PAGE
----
Example 1: A 30-minute workout at an average RPE of 6 would be a TSS estimate of 30.

Example 2: A 90-minute workout at an average RPE of 4 would be a TSS estimate of 60.

Caveat: By definition, a 100 TSS workout cannot last longer than 1 hour.

At March 16, 2009 4:05 AM , Anonymous Anonymous said...

Hi Joe,

Useful information! Much appreciated. Two questions, firstly how well do you think the Swim TSS calculation at works? Is it worth using or is your estimation method above better?

Secondly, regarding your comment about a 100TSS workout not being longer than an hour. I assume though that three hours at RPE of 6 giving a TSS of 180 is OK, just not more than 1 hour at RPE 10?

At March 16, 2009 7:04 AM , Blogger Joe Friel said...

Anon--Yes, I think that should work well for swimming. And, certainly, a TSS of 180 is quite reasonable. Not more than 100 'per hour' is because, by definition, 100 is all one is capable of doing in one hour. For example, with a power meter if you go more than an hour at 100 TSS then your FTP is set too low.

At March 16, 2009 7:08 AM , Anonymous Anonymous said...


Thanks for the clarification. I was not aware that a TSS of 100/hour was the defined maximum. That is a useful bit of information I had not seen mentioned before. Admittedly I am not yet all the way through Hunter and Coggan's book though...

Thanks again for your interesting and informative blog!

At March 16, 2009 7:46 AM , Blogger cory smith said...

Great info,very interesting

At March 16, 2009 3:38 PM , Blogger Dinger said...

Joe, thanks for the TSS estimator guidelines. I think it might help to have a framework like this.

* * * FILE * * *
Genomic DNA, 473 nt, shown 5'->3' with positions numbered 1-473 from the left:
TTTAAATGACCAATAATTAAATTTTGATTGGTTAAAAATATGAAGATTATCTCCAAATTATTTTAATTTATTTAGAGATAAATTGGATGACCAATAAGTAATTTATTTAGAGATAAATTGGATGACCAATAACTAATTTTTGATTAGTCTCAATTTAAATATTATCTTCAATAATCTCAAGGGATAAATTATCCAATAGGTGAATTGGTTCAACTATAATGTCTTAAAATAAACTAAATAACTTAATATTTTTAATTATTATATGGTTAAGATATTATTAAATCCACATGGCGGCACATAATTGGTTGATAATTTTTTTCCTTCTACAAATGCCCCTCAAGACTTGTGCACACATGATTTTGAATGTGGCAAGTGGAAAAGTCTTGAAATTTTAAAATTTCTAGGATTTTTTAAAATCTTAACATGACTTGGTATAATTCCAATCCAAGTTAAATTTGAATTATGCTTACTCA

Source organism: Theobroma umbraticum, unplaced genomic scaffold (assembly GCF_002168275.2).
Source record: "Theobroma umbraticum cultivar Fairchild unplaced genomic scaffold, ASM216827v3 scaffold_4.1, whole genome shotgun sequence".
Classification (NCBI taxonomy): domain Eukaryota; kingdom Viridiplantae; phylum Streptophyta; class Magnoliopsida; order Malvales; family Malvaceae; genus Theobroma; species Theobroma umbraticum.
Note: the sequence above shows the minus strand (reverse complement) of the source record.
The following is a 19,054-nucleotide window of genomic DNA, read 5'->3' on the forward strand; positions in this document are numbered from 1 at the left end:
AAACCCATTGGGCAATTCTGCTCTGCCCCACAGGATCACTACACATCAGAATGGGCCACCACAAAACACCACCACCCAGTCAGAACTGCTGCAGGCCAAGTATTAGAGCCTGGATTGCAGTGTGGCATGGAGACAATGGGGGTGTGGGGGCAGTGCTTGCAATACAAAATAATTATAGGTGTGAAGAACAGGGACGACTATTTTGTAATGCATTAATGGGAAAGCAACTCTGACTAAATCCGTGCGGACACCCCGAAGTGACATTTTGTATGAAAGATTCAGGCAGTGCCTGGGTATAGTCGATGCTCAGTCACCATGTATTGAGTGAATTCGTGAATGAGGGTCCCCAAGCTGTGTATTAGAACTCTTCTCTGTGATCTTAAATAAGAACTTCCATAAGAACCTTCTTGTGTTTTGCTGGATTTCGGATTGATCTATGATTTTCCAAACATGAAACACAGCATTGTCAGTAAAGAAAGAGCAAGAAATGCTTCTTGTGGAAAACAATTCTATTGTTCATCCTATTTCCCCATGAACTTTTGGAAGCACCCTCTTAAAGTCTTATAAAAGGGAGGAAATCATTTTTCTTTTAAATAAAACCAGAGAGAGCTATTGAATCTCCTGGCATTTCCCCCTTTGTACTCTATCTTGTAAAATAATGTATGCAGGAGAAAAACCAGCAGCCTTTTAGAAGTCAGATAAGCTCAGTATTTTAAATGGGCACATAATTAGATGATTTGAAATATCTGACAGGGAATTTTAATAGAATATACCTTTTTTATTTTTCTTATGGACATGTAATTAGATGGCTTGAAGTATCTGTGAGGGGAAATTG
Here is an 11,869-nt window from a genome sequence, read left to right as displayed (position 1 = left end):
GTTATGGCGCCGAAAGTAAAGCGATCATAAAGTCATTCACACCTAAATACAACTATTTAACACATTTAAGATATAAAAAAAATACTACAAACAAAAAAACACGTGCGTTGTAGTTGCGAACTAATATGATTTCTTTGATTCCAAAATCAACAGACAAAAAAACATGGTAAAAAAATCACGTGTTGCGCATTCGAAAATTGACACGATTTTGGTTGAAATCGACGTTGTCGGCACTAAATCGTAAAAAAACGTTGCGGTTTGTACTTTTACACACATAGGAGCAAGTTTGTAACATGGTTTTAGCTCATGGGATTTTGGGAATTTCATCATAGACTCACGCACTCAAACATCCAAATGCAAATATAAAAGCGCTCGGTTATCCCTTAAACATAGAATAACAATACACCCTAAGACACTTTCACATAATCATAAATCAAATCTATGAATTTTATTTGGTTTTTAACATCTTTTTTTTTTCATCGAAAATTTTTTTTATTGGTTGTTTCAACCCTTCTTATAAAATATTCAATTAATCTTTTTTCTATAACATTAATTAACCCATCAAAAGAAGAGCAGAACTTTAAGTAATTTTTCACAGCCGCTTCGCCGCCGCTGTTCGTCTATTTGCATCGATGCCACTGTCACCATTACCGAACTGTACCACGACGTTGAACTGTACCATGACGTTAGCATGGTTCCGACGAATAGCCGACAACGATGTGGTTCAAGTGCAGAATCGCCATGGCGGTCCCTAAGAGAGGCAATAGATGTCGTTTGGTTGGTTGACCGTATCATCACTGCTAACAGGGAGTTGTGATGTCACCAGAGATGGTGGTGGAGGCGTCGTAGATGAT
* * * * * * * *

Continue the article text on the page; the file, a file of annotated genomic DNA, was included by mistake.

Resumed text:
As for Fitgerald's method, it seems a little unreasonable to apply for someone who does the majority of their swimming in a formal masters swim workout where there are sometimes several dozens of intervals in the session.

It also ignores the impact of doing anything other than straight freestyle swimming. Doing a non-freestyle stroke, kicking or drills would falsely reduce the calculated effort, where as swimming with fins or paddles might falsely increase it.

Joe's method above seems to be more broadly applicable.

Thanks again,

At April 6, 2009 12:37 PM , Anonymous Shane84 said...

I am a competitive distance runner using WKO+ and I was wondering if in addition to the RTSS I have from my runs(Garmin 405), do you recommend making up a TSS for strength training workouts when I input them into WKO+? Thanks.

At April 6, 2009 12:43 PM , Blogger Joe Friel said...

shane84--Thanks for posting. If you want to be precise about training then every activity in your life that provides a physical stress (mental also?) should be charted. That would most certainly include weight training. And the more challenging the weight training the stronger the argument to capture the data. Most don't simply because it becomes tedious.

At April 25, 2009 10:35 AM , Anonymous Shane84 said...

Thank you for your response. I also wanted to ask about TSB. I have had a negative TSB for well over a month now, and I am heading into an A-priority Race(half-marathon). Is this ok?

At April 26, 2009 1:42 PM , Blogger Joe Friel said...

Hi Shane84--Yes, it's ok to have a negative TSB for a month but you need to start raising it to positive by about a week til the A race.